Leonard C. (Larry) Smith Jr. died December 10, 2019

Longtime Bainbridge Township Supervisor Leonard C. (Larry) Smith Jr. died December 10, 2019 at Hanson Hospice Center after a brief battle with cancer. He was 86.

A Celebration of Life Service will be held on Saturday, January 11, 2020 at 4:00 p.m. at Fairplain Presbyterian Church, 210 W. Napier Avenue, in Benton Harbor. Visitation will be at the church where friends may call from 2:00 p.m. to 4:00 p.m. prior to the service. Memorials may be made to the Hanson Hospice Center or Area Agency on Aging - Campus for Creative Aging. Friend wishing to send a condolence may do so at the guestbook at www.starks-menchinger.com. Arrangement entrusted to Starks & Menchinger Chapel

He is survived by his wife, Pat; daughters Kim Edinger of St. Joseph; Vicki VandenBerg of Grand Rapids; and Laura Sparks of Boulder, CO; seven grandchildren (Kristin, Jaclyn, Emily, Anna, Hannah, Michael and Betsy); two great grandchildren (Owen and Eva); and a sister, Sharon Pittman, of Chicago. He was preceded in death by his brother David.

A native of Chicago, Larry and his parents moved to a farm on Napier Avenue in 1951. Larry later built a home next door where he and Pat raised their family. Larry was a fruit farmer, and was especially known for his apple crops, which were always put to good use as the family annually would gather to make applesauce with a portion of the harvest.

Larry met Pat while both were attending Lawrence College in Appleton, WI, but they transferred to Michigan State for their upper class years. Larry graduated from Michigan State in 1951 with a degree in horticulture.

Smith served as supervisor of Bainbridge Township for more than 30 years. At the time of his retirement, he was the longest serving township supervisor in Berrien County. After leaving that post, Smith continued to serve as township assessor.

Larry got his start serving the public when he served as board president of the former Spinks Corners School Board. He was twice president of the Michigan Townships Association, and he served on the board of the Area Agency on Aging for 31 years. Larry was also an avid sailor, and even served as commodore of the St. Joseph Yacht Club – while never owning a boat!

Larry was a member of the Fairplain Presbyterian Church, and served on its building and grounds committee for several years.

While he never preached politics, Smith was a Republican through and through. As one longtime GOP county official once remarked: “Larry carried a lot of water for the elephant over the years.”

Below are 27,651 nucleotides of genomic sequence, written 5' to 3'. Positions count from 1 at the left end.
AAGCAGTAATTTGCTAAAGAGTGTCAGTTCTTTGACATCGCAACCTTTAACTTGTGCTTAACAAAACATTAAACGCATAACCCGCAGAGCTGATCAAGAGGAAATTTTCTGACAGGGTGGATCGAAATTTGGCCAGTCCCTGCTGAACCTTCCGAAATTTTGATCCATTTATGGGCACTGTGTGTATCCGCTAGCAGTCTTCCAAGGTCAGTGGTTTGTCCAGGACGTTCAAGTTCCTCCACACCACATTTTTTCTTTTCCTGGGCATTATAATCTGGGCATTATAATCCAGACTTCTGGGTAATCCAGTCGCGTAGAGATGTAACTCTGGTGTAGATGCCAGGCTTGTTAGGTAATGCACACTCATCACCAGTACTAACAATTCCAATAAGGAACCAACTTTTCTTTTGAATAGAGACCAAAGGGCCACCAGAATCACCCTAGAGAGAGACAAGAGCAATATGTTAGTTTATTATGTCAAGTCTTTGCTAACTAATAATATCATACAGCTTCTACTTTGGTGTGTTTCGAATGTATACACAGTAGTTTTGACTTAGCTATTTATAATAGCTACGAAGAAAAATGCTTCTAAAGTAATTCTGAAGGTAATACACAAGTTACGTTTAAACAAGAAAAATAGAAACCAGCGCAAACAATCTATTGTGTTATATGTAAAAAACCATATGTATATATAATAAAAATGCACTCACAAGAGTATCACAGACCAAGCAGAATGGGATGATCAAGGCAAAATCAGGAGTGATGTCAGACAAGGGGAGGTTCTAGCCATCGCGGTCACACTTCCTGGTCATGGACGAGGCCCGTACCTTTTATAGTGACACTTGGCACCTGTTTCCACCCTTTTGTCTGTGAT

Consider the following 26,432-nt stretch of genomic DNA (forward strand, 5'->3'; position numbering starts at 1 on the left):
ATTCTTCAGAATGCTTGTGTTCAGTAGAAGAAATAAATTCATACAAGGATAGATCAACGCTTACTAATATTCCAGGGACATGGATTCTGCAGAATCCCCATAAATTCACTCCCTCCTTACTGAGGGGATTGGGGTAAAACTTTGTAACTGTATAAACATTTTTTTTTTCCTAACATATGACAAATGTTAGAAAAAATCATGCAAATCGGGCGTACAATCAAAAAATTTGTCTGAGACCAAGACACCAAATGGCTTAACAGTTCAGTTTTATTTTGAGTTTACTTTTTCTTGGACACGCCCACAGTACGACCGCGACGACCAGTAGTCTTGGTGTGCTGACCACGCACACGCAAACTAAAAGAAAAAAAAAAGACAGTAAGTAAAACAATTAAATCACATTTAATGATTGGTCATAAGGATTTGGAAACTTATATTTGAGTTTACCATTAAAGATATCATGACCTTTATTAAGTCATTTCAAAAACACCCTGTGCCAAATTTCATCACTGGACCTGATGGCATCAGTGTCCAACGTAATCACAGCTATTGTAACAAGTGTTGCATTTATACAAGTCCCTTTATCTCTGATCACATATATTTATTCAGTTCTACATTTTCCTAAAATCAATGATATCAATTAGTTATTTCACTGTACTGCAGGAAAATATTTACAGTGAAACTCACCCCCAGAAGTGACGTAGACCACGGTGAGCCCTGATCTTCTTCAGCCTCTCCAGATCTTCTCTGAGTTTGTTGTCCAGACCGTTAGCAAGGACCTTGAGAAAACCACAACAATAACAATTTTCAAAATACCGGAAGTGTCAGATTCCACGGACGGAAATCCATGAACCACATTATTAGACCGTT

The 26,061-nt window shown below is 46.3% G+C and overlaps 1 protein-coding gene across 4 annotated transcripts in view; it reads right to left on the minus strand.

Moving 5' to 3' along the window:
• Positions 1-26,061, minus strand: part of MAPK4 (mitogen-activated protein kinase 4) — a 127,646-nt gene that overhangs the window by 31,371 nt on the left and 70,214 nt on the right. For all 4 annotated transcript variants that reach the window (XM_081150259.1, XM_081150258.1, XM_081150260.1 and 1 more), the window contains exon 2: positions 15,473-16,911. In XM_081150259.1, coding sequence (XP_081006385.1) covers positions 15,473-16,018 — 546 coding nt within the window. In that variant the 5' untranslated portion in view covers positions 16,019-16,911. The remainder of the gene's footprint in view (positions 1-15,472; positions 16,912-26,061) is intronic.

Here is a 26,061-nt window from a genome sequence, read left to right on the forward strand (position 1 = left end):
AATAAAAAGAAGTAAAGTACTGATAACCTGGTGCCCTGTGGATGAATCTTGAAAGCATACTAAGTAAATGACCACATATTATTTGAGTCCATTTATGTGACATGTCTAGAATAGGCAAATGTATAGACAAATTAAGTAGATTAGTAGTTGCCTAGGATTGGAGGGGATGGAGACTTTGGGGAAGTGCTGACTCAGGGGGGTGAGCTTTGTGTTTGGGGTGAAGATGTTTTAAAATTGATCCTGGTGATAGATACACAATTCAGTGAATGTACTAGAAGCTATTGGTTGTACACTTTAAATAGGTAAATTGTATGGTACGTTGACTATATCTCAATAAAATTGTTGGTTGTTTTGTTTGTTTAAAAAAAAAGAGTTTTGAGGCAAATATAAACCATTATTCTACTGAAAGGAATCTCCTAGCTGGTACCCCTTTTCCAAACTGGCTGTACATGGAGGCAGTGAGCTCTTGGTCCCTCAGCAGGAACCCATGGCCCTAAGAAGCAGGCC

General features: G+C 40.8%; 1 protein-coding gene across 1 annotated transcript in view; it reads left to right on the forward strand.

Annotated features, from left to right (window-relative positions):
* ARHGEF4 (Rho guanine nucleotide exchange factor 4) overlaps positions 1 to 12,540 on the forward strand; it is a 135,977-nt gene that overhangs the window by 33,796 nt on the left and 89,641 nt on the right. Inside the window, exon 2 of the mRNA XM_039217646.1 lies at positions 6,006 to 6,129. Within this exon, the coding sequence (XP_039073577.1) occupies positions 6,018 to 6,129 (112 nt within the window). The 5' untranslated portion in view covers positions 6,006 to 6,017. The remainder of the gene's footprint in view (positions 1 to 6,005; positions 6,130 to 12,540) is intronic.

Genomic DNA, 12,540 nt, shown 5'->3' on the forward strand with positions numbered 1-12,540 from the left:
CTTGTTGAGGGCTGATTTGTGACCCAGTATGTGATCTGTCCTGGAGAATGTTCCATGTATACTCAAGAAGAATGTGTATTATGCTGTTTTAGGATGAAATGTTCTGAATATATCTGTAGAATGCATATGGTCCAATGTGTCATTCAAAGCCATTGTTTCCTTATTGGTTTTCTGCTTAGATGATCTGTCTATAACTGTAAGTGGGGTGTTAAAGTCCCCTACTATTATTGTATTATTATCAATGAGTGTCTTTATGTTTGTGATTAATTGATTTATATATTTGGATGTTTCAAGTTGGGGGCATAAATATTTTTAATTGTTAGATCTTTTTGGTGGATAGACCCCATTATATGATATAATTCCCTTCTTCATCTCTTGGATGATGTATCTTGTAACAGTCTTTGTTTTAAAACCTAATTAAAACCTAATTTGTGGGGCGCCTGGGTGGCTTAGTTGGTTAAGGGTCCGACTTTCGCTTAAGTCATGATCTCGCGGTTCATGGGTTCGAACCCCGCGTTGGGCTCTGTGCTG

Larry had a myriad of professional associations and hobbies, and in each he had countless friends. Whenever there was a gathering of one sort or another – be it a state fruit growers meeting or political convocation or hobby convention – at the center of most groups was a big guy in a button down blue dress shirt with a crewcut talking with friends or turning strangers into friends with an attentive ear and kind words.

Aside from his family, one of his greatest passions was trains, and model railroads in particular. He was part of a model railroad club which began in Benton Harbor in the 1960s, and he later was an integral part of a round-robin group of model railroaders who would work and operate each other’s layouts. He was quick to share his knowledge of trains with others.

Another love for Larry was sports. When one thinks of the classic diehard Cubs’ fan, Larry would be near the head of the line, along with Pat. They attended games at Wrigley Field as often as they could, and when they couldn’t journey to the north side of Chicago, the tv would be tuned to the Cubs. When the Cubs finally broke the 71-year jinx of the billy goat in 2016, Larry was ecstatic he no longer had to tell acquaintances “wait ‘til next year!”

Larry’s loyalty to the Cubs was unquestioned, but the Bears and Black Hawks as well as the Benton Harbor Tigers, held special places for him, too. However, sharing the #1 spot in his heart was Michigan State University, and especially the Spartans’ athletic teams.

After graduation, both Pat and Larry continued to “bleed green.” The couple went to many MSU football games with a group of Twin Cities friends, starting with a tailgate and then the game itself (although a number of the wives would end up shopping at nearby Jacobson’s department store instead of going to the game). Win or lose, it was a fun and cherished time to be together with friends and family.

Larry’s passion for MSU continued when he, along with a core group of Spartan faithful, decided there needed to be an outlet for fans of the Green & White in the summer. But they didn’t want a stuffy and pricey alumni outing. “What do Spartan fans want?” he asked. “Beer and steak.” That was the genesis of the Spartan Steak ‘n’ Suds outing every June, which Larry co-chaired for years. The event turned into what MSU officials called the largest annual alumni outing in the U.S. Many Berrien County residents who graduated from other universities would routinely attend the MSU event, citing the laid back and fun atmosphere.

As someone who asked not to be identified noted: “If you weren’t a friend of Larry Smith’s, it’s only because you hadn’t yet met each other.” 




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